Wednesday, January 23, 2013

Book Review: The Librio Defection by James Hopwood

Jarvis Love is a newly minted field agent - young, bright-eyed, and eager to serve for King and Country. But when he's given his first assignment, it turns out to seemingly be a sideshow to the real operation - the defection of a world-renowned Russian violinist. Love travels to Milan, where he's to find Belladonna Librio, the violinist's mistress, who also happens to be - ahem - a "professional companion".

What starts off as a simple snatch-and-grab turns into a deadly battle of wits, fists, and gunplay against a Russian KGB major and his crew of muscle-bound thugs. Love discovers reserves of physicality and determination he never realized he had, and by the end of the operation, Love has gone from naive rookie to blooded veteran.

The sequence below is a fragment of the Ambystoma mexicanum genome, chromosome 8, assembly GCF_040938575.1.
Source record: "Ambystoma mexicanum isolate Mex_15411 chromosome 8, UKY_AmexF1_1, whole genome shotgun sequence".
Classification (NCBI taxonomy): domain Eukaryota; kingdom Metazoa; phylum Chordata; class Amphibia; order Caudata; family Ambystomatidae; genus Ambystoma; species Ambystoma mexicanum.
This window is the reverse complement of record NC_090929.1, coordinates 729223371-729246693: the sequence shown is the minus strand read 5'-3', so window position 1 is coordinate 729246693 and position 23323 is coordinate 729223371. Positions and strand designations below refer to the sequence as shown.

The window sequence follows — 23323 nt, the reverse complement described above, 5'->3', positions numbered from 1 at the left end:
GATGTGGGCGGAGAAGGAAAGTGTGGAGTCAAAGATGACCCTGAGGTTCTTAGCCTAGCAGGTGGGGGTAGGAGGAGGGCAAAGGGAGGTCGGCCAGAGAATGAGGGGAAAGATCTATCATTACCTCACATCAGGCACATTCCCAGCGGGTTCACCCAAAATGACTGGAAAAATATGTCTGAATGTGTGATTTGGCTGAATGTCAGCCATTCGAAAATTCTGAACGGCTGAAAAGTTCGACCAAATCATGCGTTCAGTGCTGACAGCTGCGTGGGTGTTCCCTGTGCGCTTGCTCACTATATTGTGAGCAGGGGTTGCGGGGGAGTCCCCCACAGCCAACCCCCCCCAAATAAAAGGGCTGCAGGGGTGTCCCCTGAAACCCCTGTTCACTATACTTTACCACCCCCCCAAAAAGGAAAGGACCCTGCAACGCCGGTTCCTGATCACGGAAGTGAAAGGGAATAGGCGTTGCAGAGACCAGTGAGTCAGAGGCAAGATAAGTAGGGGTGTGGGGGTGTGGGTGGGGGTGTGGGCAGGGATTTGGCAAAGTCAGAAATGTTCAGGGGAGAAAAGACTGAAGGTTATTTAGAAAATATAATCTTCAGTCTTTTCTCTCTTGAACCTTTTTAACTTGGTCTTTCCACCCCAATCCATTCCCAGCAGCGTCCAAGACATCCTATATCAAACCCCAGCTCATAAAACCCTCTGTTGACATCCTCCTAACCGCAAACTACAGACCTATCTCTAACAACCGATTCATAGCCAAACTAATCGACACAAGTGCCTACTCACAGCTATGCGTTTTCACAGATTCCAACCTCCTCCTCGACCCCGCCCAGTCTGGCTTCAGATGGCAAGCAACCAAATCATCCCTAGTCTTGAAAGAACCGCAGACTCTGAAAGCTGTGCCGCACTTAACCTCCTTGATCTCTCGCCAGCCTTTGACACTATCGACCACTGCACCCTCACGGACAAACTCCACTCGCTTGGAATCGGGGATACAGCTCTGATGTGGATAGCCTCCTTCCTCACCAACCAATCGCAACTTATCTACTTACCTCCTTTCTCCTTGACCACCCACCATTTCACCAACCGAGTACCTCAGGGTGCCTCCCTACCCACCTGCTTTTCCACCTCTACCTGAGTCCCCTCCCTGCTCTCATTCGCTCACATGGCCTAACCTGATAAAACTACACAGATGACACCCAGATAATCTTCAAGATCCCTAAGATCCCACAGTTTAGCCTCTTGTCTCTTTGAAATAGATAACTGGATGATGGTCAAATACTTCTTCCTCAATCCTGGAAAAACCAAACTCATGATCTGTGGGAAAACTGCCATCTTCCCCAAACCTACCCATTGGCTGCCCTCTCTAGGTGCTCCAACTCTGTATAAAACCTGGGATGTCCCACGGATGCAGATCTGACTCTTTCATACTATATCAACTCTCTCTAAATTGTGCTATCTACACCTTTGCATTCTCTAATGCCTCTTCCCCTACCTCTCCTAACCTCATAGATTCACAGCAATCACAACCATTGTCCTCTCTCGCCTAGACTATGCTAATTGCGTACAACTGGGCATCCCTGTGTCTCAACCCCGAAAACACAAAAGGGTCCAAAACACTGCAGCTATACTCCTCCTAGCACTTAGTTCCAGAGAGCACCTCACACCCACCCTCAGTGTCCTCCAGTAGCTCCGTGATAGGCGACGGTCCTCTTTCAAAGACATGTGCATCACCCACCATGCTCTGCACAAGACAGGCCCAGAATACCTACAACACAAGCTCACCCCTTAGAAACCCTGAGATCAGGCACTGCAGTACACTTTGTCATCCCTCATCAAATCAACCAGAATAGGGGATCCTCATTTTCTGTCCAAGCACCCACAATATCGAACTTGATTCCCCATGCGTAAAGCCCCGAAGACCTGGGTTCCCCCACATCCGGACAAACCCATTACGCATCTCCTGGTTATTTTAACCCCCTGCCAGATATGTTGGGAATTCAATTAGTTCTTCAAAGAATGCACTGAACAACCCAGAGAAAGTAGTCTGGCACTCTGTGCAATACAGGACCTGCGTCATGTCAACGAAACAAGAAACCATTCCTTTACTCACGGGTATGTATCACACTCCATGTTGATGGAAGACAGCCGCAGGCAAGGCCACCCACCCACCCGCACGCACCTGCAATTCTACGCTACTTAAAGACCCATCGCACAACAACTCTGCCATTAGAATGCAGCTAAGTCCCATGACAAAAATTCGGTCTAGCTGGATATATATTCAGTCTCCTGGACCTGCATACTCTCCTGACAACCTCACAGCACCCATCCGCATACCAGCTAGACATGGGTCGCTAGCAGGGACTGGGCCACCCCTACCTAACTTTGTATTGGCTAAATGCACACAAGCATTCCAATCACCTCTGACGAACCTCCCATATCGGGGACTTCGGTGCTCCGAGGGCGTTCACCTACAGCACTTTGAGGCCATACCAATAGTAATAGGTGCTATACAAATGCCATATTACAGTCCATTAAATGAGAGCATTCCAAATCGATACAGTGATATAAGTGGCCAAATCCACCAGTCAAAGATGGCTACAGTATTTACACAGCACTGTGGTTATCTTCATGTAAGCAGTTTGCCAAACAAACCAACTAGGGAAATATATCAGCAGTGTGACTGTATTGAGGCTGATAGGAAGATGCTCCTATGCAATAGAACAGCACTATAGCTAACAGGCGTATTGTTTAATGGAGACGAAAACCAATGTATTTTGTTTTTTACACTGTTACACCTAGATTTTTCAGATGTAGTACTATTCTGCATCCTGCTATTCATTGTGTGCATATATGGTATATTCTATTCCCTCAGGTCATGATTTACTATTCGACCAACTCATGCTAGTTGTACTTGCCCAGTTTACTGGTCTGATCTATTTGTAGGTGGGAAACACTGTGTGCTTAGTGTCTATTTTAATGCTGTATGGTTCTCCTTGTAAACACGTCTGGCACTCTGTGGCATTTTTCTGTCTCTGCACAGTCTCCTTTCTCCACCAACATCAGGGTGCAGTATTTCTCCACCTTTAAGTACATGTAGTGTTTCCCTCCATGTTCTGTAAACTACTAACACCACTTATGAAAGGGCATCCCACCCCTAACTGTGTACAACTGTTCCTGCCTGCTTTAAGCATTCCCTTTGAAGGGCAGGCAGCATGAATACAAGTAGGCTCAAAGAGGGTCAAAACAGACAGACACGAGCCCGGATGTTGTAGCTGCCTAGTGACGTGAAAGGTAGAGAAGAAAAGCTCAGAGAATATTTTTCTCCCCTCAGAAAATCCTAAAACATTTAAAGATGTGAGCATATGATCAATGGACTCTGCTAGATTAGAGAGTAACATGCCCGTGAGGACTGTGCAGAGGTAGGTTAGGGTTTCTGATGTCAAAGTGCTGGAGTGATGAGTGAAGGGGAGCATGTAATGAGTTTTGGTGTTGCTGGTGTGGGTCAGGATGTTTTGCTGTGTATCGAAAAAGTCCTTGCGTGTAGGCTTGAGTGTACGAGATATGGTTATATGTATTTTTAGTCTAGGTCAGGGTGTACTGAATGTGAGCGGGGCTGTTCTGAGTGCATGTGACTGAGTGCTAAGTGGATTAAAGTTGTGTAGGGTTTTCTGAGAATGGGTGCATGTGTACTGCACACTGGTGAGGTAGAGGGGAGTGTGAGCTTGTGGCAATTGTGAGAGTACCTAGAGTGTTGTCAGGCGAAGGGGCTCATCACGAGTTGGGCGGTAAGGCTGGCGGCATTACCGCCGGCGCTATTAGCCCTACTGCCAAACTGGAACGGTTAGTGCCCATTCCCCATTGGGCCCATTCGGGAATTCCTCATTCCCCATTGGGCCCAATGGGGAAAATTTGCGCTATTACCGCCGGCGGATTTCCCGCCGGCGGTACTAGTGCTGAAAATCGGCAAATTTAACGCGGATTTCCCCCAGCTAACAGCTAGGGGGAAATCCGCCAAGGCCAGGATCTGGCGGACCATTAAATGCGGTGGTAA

I thoroughly enjoyed The Librio Defection from start to finish. Hopwood writes clean, crisp prose that moves fast and fluidly from scene to scene. The descriptions of Italy are brief but vivid, especially during the car chases and other travel sequences, giving the book the needed realism without a burdensome level of detail.

As for our main character, I found myself cringing at Love's early bumbles, then later cheering him on as his confidence grows and Love steps up to the challenges of his mission. This is a perfect "origin story" for a Cold War British spy - a sideshow mission that balloons into something much more complicated and dangerous.

I'm definitely looking forward to more of these 60's-era spy stories, because it's a world so filled with adventure and ripe for endless storytelling.

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